So you've gotten Raspberry Pi – what now?

 

 

You finally convinced your administration to buy a classroom set of Raspberry Pis. Once you are through the basic setup, the question will most certainly arise: From here, what now?

 

 

Scratch and Physical Computing

The ready-made Jesse Image for the Raspberry Pi comes loaded with a version of Scratch that is already equipped to use the in/out pins on Raspberry Pi for physical computing. There are some great resources for the GPIO (General Purpose Input Output) server in the Raspberry Pi documentation.

 

 

The GPIO pins can be used to control games and animations in Scratch, or to build small data logging and control systems. Here is our graphing tutorial from NSTA a few years ago – it can easily be used with the pins to get students working hands-on in the cartesian coordinate system.

The PicoBoard can also be plugged into the Pi and used right out of the box, with no wiring.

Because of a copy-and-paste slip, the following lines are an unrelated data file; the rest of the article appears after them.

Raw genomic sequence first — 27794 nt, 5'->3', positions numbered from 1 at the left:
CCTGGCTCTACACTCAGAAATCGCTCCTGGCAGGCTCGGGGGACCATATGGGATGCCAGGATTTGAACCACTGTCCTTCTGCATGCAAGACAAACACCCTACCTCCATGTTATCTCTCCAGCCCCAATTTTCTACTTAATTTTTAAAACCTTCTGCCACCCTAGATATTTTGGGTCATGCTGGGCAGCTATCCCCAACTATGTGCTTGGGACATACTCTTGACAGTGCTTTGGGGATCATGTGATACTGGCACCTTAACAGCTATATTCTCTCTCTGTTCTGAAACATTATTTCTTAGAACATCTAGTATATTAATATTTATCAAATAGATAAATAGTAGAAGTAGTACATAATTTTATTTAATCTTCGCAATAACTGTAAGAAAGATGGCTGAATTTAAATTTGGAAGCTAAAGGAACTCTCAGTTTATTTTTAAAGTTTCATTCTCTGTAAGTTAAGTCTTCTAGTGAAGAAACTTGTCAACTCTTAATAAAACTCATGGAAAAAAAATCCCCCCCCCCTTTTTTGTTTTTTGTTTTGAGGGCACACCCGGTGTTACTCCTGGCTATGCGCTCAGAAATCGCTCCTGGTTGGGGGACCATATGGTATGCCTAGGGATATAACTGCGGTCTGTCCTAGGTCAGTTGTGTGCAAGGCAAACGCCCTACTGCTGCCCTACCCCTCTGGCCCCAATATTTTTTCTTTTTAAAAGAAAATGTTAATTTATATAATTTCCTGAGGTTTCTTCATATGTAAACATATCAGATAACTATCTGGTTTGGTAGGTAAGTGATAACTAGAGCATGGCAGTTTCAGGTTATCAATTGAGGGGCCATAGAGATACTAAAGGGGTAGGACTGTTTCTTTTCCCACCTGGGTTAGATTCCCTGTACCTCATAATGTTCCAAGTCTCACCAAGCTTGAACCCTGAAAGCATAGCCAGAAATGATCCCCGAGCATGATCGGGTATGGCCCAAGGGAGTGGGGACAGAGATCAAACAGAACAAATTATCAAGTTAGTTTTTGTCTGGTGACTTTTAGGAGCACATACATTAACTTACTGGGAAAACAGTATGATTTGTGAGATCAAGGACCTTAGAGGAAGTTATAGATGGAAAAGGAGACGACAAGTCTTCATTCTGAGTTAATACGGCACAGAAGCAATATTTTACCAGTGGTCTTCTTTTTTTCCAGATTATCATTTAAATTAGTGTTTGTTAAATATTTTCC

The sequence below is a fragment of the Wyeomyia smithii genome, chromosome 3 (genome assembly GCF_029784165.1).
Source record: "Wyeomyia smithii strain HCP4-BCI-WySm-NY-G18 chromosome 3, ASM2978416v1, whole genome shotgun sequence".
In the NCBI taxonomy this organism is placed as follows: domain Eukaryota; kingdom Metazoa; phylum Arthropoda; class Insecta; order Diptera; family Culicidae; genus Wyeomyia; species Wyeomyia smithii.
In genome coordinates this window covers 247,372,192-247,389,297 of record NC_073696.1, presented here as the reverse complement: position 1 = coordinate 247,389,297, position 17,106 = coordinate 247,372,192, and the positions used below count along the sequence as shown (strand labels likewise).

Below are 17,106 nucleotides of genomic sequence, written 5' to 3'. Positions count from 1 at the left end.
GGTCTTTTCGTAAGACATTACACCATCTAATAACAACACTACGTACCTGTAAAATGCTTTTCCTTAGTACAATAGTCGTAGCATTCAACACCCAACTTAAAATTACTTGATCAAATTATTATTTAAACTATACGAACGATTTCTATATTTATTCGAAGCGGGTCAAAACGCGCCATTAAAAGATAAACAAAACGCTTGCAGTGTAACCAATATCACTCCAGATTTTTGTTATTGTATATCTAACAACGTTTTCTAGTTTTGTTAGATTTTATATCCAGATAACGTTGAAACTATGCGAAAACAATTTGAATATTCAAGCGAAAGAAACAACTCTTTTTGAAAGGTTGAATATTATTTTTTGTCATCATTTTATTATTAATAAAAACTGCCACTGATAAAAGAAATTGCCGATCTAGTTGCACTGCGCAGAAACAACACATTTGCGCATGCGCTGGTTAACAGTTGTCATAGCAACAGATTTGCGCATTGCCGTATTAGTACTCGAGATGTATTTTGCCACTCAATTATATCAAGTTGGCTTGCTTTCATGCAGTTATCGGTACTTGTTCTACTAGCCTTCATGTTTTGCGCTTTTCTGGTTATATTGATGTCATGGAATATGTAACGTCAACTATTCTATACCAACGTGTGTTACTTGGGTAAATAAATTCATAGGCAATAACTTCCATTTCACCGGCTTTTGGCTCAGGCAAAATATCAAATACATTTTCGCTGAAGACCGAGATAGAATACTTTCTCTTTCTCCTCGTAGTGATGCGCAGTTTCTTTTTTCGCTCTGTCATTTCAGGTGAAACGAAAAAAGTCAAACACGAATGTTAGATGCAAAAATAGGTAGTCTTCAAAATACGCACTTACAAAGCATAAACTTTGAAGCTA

There are some fun ideas for getting started in the Raspberry Pi Geek Magazine.

Raspblocks

I just discovered Raspblocks, and it seems really great. I haven't had a lot of time to play with it, but the ability to move from blocks to Python and XML is really exciting. Pay particular note that this uses the RPi.GPIO module, which may not be included with the standard image of Raspberry Pi.

 

 

Running “sudo apt-get install python-rpi.gpio” from the command line should fix things up.

From there, build your code in blocks, hit download and open the .py file with Idle and run the module. Voila.

Trinket

 

 

Trinket is my new favorite programming interface. It’s a web-based Python compiler that is very functional, and the best part is, it has an Hour of Code block template! While it doesn't offer the option to use the GPIO pins, it does do a tremendous job introducing Python to younger learners with the ability to switch back and forth between blocks and text.

 

 

 

Cayenne

Cayenne might represent the easiest way into the Internet of Things (IoT). It has a great interface, it’s free and it offers both input and output from the web to a Raspberry Pi.

I have some cheat sheets for Scratch if you’d be interested, there is a rough draft here.

 

 

There are pretty good instructions for installing Cayenne here.

I've been told my endings are notoriously abrupt, so rather than just dropping the mic, I’ll turn it over to you: What are your experiences, favorite tools and progressions?